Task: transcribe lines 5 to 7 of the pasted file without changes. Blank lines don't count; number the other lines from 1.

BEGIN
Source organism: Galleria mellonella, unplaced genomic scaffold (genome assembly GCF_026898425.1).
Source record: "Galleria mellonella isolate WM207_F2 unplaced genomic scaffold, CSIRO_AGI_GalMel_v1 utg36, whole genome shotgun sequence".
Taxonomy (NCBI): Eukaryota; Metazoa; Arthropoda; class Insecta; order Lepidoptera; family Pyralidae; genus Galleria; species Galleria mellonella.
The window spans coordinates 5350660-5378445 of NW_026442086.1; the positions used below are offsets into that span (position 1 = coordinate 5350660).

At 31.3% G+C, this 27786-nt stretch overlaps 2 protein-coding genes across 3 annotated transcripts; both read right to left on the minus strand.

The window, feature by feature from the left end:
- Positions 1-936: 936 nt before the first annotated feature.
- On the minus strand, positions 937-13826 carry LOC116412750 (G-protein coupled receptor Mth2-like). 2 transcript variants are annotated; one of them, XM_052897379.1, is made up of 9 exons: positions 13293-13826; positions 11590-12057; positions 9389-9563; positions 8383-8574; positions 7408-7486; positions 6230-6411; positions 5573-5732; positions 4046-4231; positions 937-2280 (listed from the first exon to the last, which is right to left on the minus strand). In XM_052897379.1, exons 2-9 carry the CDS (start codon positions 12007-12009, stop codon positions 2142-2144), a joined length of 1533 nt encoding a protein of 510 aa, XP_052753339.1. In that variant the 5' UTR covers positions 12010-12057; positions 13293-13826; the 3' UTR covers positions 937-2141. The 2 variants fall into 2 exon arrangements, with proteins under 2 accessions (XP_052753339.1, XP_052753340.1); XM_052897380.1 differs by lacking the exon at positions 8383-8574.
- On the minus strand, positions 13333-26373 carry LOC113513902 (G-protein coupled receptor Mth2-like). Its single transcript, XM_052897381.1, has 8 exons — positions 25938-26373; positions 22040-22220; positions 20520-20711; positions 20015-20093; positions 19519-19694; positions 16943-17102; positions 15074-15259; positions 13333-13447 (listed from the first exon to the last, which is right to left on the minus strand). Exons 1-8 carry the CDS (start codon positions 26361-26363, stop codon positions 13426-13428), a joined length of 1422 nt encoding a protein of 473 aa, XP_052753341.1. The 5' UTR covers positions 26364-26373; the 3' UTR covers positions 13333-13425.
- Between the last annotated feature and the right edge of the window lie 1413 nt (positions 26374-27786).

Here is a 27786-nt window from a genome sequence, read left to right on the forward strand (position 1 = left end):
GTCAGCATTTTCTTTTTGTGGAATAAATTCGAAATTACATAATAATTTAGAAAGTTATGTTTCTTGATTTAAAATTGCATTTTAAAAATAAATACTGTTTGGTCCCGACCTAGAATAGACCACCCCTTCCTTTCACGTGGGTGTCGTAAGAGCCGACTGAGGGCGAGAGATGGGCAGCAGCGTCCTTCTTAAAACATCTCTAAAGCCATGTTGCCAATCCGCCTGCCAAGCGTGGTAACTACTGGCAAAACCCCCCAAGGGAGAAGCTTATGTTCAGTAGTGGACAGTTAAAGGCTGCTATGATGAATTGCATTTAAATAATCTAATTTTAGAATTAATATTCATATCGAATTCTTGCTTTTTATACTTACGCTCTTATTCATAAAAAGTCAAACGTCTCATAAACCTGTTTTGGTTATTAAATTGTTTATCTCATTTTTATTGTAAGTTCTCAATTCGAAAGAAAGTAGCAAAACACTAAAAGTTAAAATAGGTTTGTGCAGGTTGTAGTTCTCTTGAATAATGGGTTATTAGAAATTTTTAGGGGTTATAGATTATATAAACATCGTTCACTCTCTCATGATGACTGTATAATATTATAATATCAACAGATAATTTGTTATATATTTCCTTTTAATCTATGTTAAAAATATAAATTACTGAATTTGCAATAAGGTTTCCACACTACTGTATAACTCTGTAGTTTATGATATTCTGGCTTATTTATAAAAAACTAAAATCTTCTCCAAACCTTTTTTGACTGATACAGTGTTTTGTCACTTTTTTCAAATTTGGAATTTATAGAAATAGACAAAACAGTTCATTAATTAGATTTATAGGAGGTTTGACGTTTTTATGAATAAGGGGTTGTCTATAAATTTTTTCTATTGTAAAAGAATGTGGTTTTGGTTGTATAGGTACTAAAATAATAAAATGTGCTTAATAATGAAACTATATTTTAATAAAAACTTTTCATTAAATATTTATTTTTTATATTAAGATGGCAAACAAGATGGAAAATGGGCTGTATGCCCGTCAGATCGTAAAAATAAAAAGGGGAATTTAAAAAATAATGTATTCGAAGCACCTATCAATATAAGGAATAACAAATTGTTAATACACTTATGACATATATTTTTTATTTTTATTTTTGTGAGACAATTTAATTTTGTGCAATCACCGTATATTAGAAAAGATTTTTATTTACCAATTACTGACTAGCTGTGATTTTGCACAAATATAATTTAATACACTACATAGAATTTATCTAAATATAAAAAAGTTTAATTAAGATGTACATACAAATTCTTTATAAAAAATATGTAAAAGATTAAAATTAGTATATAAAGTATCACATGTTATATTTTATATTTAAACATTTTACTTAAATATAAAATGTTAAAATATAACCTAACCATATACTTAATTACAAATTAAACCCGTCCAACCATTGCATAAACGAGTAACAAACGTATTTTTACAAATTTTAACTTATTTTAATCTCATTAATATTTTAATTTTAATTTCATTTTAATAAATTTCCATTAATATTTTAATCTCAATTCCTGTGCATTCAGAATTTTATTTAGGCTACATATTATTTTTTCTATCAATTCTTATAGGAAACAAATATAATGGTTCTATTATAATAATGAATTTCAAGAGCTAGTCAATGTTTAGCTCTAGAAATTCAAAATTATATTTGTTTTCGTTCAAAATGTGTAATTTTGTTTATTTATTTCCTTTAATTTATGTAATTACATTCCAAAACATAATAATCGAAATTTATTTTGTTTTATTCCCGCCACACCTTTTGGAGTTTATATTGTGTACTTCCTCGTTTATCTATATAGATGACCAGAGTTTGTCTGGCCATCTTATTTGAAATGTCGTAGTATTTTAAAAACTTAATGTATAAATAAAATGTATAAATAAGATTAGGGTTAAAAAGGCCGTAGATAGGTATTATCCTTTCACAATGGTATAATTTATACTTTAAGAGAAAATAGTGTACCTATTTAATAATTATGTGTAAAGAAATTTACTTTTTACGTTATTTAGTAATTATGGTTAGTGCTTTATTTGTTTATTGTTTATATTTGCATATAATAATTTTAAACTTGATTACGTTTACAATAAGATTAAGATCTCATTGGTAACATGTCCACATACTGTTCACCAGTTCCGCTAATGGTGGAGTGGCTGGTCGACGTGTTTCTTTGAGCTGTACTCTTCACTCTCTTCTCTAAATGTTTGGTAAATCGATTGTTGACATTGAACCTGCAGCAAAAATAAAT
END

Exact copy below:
At 31.3% G+C, this 27786-nt stretch overlaps 2 protein-coding genes across 3 annotated transcripts; both read right to left on the minus strand.

The window, feature by feature from the left end:
- Positions 1-936: 936 nt before the first annotated feature.